Skiers in Reno could easily drive up to Northstar or Heavenly or Palisades Tahoe. But Gavrilets tells us that Mt. Rose is doing better than ever, in spite of the fact that the ski area has no slopeside lodging, no megapass affiliation, and no name recognition outside of a couple-hundred mile radius. Why do you suppose that is?

Mt. Rose is a counterintuitive case-study in why so many assumptions about modern skiing are wrong. A place in the market exists for a family-owned and -operated ski area that focuses on delivering a good product at an inflation-adjusted price that would not make a time traveler from 1965 gasp with horror “But that costs more than my car!”

I can’t always tell you what’s wrong with skiing, but I usually know what’s right when I see it. And just about everything that Mt. Rose is doing feels exactly right.

What I got wrong

I mispronounced the name of Mt. Rose’s owners, pronouncing “Buser” like “Bus-er” (wrong), rather than “Boozer” (right).

Why you should ski Mt. Rose

Well there are The Chutes:

The Chutes, with the Northwest Express lift looker’s right. Photo courtesy of Mt. Rose.

And all the beefcake lifts:

Walking up to the Zephyr 6 lift from the Slide Bowl parking lot. Photo courtesy of Mt. Rose.

And the 30-minute drive from the airport, meaning that when you fly in to ski Palisades or Heavenly, you can stop and clock a half day at Mt. Rose for $69:

And the manageable liftlines, and the parking right at the base of the lifts, and the 350 inches of average annual snowfall. This may not be your ski Narnia, your endless empty, but it’s a less-frantic version of whatever they have down the road.

Podcast Notes

On three ski areas that were once one ski area that are now two ski areas

Lift-served skiing on Mt. Rose started with a chairlift strung up from what is now Sky Tavern ski area to what is now the Slide Bowl area of Mt. Rose:

Mt. Rose and Sky Tavern connected by a chairlift, circa 1958. The “Snow Shoe Lodge” is near the base of present-day Sky Tavern, and the “Lower Lift” crosses the highway up to the base of the present-day Slides section of Mt. Rose.

Mt. Rose broke off from the lower-mountain area by the time it opened as a separate entity in 1964. The lower-mountain became a non-profit, volunteer-run, learn-to-ski center called Sky Tavern, which continues to operate today:

The larger ski area’s modern-day footprint was, for several decades, two separate ski areas – one on the Slide Peak terrain and another in Mt. Rose proper:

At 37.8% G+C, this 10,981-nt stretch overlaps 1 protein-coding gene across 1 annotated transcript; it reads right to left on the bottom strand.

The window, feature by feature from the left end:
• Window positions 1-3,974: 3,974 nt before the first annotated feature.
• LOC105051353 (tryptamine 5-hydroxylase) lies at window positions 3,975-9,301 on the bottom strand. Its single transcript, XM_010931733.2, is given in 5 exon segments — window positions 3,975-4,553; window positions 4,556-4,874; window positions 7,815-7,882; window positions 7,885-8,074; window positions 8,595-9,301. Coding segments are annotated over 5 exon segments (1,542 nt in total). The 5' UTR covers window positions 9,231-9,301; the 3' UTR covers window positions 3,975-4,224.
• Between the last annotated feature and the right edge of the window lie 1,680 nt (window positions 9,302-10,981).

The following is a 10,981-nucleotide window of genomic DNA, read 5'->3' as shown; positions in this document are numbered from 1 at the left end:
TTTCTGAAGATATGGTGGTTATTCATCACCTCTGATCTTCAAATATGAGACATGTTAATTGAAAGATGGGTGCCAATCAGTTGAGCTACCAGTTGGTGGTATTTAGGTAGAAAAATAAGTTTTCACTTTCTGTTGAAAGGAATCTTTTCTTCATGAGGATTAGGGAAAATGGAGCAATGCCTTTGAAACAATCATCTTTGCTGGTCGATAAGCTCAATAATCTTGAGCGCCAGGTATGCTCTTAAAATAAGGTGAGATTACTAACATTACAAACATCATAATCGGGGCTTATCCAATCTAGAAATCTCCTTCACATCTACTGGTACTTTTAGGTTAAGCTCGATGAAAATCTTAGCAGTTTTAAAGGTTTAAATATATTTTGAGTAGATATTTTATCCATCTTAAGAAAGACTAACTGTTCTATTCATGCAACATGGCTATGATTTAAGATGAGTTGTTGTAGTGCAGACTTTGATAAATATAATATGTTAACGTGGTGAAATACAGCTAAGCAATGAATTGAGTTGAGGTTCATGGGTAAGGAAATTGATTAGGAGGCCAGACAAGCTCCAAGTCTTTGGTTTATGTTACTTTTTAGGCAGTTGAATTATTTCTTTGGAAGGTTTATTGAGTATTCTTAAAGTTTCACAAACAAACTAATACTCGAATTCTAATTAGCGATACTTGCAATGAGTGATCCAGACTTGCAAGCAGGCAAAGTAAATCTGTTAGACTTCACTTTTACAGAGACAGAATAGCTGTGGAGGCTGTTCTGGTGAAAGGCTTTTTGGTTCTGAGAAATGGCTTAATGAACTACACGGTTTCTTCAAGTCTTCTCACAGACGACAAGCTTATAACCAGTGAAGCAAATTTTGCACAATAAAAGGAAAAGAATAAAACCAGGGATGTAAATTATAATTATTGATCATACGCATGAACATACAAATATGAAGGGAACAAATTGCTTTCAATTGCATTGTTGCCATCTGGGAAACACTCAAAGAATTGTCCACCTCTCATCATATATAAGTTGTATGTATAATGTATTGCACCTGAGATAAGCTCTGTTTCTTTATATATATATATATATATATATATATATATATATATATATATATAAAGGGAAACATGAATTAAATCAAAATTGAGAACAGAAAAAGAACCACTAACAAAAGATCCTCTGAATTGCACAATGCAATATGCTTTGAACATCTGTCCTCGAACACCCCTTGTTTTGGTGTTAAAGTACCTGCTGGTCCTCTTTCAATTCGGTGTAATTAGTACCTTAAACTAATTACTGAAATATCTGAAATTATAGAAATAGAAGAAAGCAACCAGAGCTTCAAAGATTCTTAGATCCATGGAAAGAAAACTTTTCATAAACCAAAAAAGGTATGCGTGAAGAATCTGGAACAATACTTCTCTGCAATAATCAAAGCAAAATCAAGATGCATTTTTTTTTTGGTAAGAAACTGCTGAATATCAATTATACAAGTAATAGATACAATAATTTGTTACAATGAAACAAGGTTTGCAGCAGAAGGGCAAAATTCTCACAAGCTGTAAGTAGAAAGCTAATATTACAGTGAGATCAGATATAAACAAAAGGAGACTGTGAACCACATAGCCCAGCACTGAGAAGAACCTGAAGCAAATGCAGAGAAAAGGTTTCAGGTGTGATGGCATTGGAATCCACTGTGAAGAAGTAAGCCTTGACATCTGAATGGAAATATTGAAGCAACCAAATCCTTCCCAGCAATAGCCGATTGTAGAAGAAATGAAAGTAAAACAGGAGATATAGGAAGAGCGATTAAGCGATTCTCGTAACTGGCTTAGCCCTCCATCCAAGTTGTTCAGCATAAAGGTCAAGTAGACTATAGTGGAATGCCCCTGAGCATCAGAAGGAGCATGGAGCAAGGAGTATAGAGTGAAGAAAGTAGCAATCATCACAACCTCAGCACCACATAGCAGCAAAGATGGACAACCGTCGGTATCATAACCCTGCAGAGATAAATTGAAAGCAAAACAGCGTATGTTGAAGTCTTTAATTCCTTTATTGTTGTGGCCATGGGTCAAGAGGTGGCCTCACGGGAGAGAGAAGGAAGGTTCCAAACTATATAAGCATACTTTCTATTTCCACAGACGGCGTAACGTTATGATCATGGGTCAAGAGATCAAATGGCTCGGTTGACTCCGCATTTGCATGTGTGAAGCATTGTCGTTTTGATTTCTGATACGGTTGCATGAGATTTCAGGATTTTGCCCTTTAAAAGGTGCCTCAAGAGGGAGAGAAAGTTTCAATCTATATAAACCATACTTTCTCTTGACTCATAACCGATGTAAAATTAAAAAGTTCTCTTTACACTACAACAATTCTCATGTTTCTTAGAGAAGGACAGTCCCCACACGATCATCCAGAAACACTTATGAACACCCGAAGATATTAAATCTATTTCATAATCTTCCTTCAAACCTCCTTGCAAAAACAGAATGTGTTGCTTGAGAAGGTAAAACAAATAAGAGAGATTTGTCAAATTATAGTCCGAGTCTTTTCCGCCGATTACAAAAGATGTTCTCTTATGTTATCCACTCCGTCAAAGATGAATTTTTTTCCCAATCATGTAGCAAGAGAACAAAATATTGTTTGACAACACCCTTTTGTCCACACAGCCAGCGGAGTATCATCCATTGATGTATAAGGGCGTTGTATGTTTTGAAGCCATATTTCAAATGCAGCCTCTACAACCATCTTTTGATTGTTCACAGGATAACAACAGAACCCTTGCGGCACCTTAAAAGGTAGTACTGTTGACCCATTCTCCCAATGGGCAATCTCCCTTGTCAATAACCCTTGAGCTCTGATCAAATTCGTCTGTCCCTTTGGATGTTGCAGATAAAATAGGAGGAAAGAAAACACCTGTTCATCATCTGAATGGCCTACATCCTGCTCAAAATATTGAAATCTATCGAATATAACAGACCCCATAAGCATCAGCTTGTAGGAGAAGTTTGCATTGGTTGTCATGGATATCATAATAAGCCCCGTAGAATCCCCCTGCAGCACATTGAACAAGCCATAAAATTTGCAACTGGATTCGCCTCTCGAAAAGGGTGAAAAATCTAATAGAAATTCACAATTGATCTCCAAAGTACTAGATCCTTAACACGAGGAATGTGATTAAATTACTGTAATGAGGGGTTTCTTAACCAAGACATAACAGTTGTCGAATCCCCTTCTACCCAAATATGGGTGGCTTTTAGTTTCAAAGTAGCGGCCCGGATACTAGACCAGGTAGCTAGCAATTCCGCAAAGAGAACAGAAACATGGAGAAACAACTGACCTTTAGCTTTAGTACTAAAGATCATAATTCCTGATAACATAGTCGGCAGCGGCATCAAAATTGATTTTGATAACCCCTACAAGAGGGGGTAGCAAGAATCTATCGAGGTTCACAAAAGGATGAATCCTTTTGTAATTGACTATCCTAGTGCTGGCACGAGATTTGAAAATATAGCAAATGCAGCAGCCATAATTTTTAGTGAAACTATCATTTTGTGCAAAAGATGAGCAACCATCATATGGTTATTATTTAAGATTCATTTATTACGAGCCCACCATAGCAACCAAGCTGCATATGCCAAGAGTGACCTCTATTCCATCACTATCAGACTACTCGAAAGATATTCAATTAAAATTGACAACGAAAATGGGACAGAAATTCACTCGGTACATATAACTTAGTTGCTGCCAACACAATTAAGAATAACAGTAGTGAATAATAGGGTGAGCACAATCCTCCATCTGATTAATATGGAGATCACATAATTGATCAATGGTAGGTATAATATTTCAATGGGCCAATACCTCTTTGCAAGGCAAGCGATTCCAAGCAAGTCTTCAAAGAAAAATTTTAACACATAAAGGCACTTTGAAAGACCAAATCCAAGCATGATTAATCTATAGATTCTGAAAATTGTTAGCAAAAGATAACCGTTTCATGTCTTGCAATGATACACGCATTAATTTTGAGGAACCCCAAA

Mt. Rose circa 1968. Curiously, The Slides - which did not officially open at modern Mt. Rose until 2004, are labelled as runs on this map (E).
The Slide Mountain side of Mt. Rose is a completely separate, independent ski area in this circa 1970 trailmap.

They combined in the late ‘80s:

Mt. Rose circa 1990.

Then, in 2004, The Chutes opened, giving us the Mt. Rose we can ski today:

Mt. Rose, circa 2004, complete with superhero CHUTES graphics.

On Ober Mountain

Gavrilets began his career at Tennessee’s only ski area, which sits above Gatlinburg. You can access it via tram from downtown, or you can drive up. It’s a tiny place, but still has a respectable 600-foot vertical drop. It’s an Indy Pass partner. Here’s a trailmap:

On Peak Resorts and the Peak Pass

Gavrilets spent a good part of his career at Peak Resorts, which Vail purchased in whole in 2019. Here’s what their portfolio looked like at its height. The New York, Vermont, New Hampshire, and Pennsylvania ski areas were included on the Peak Pass outright. You could ski the Midwest ski areas with the pass, but it was one of those “stop by the customer service desk to get a ticket” deals.

On the Attitash Summit Triple

Gavrilets spent a good part of his tenure at Attitash making the case to Vail that the company needed to upgrade the Summit Triple. This past summer, the company finally did it, putting a high-speed quad in its place. That lift is scheduled to open soon, and I went into great detail on the project with Attitash General Manager Brandon Swartz at the 6:12 mark of our recent podcast conversation:

Listen to the Attitash pod

On the density of Lake Tahoe skiing

The Tahoe region may have the densest concentration of ski areas in America, with 16 lift-served Alpine ski areas circling the lake. Here’s a statistical breakdown of each:

On Mt. Rose’s history site

Mt. Rose recently re-vamped the resort history page of its website. Check it out.

On reconfiguring the trails around the Lakeview lift

When Mt. Rose upgraded the Lakeview chairlift from a triple to a high-speed quad last year, they also reconfigured several trails around it:

On Galena ski area

Mt. Rose’s trailmap shows a potential expansion down across the Mt. Rose highway. Gavrilets tells us that Powdr had attempted to build a standalone resort called Galena down there. I could’t find any information on this, but it would be cool if Mt. Rose could activate this terrain:

On Shane McConkey crushing The Chutes

On connecting Mt. Rose to Reno via tram

While it hovers over mild-weather Reno, which averages 22 inches of snowfall per winter, Mt. Rose sits at a monstrous 8,260 feet. Bridging that distance requires navigating one hell of a winding access road:

We discuss a potential aerial lift up from town in the podcast, but I’m not sure if it’s feasible, cost-wise, as it’s 13 air miles from the airport to the ski area. That’s about the same distance as the main strip of casinos. Like Gavrilets says in the pod, “if this was Europe, it would already be built.”

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The Storm publishes year-round, and guarantees 100 articles per year. This is article 111/100 in 2023, and number 496 since launching on Oct. 13, 2019.